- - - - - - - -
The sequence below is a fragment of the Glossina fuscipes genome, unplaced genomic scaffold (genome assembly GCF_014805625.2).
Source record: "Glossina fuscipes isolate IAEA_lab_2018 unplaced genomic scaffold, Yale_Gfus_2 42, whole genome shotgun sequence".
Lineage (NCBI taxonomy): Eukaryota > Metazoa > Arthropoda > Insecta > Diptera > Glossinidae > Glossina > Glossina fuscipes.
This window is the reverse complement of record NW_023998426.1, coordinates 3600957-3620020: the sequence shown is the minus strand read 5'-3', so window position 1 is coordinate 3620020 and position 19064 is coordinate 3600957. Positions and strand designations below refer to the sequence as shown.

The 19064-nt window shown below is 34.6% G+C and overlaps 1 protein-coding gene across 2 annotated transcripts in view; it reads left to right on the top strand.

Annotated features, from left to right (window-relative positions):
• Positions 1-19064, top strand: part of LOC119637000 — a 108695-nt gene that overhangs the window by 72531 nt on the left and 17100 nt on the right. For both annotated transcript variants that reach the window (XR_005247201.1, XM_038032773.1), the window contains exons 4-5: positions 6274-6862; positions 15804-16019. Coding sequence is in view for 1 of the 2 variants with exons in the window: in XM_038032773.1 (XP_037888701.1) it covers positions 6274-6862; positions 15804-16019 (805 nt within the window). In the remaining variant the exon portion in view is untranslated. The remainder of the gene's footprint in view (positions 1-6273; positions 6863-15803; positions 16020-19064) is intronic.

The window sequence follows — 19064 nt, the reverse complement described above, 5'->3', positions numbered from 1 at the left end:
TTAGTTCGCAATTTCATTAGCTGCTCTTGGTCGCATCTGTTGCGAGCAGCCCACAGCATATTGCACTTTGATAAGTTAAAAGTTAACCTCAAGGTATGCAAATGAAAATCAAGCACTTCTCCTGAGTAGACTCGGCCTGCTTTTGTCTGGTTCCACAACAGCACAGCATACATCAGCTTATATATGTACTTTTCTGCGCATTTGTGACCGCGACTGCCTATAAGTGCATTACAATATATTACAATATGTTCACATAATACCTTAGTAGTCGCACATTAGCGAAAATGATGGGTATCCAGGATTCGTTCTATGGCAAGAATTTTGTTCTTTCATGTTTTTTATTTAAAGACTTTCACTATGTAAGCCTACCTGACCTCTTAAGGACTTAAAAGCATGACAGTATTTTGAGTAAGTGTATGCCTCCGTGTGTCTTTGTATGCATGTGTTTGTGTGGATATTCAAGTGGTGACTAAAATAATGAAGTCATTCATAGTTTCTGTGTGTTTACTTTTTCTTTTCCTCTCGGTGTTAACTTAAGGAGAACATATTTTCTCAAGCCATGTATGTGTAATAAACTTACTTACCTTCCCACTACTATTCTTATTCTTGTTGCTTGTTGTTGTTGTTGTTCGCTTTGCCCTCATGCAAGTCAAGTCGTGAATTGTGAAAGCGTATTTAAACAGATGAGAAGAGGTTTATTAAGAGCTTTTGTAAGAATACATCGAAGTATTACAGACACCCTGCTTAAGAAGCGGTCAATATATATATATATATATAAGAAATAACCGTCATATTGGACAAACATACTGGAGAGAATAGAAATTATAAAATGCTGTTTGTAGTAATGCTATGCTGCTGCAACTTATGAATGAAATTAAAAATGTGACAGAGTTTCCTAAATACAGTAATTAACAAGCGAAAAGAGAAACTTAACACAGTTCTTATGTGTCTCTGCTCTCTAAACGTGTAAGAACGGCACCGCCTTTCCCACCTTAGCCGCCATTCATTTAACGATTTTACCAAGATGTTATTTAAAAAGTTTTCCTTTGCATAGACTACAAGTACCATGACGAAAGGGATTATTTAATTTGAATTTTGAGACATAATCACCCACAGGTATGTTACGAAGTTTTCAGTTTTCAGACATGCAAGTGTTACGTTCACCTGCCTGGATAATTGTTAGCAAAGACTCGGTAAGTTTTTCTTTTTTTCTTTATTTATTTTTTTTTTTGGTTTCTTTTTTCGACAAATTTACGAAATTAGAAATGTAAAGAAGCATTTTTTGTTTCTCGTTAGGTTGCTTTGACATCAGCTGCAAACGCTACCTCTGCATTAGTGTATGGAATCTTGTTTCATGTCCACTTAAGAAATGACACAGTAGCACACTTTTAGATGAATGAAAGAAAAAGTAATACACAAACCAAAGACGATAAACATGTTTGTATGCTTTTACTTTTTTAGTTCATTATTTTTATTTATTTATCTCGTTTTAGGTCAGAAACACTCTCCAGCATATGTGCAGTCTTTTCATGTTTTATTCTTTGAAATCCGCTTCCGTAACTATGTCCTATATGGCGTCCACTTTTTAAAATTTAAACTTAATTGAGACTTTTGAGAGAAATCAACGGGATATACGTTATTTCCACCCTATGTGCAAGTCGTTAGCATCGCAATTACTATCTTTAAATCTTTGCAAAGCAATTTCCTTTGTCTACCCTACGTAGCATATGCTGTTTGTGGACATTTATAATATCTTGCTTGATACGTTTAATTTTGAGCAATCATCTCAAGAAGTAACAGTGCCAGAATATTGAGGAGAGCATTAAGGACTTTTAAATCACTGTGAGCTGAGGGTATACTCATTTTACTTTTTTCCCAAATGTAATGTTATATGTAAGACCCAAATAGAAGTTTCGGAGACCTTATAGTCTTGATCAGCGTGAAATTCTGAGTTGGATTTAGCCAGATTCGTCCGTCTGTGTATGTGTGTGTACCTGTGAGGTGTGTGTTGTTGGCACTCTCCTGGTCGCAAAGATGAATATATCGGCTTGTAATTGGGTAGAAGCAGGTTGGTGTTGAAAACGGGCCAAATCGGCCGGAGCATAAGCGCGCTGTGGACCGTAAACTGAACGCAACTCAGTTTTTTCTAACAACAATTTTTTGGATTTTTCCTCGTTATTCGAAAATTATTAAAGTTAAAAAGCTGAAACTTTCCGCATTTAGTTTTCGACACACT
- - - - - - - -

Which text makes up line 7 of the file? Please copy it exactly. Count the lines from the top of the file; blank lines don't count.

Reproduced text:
• Positions 1-19064, top strand: part of LOC119637000 — a 108695-nt gene that overhangs the window by 72531 nt on the left and 17100 nt on the right. For both annotated transcript variants that reach the window (XR_005247201.1, XM_038032773.1), the window contains exons 4-5: positions 6274-6862; positions 15804-16019. Coding sequence is in view for 1 of the 2 variants with exons in the window: in XM_038032773.1 (XP_037888701.1) it covers positions 6274-6862; positions 15804-16019 (805 nt within the window). In the remaining variant the exon portion in view is untranslated. The remainder of the gene's footprint in view (positions 1-6273; positions 6863-15803; positions 16020-19064) is intronic.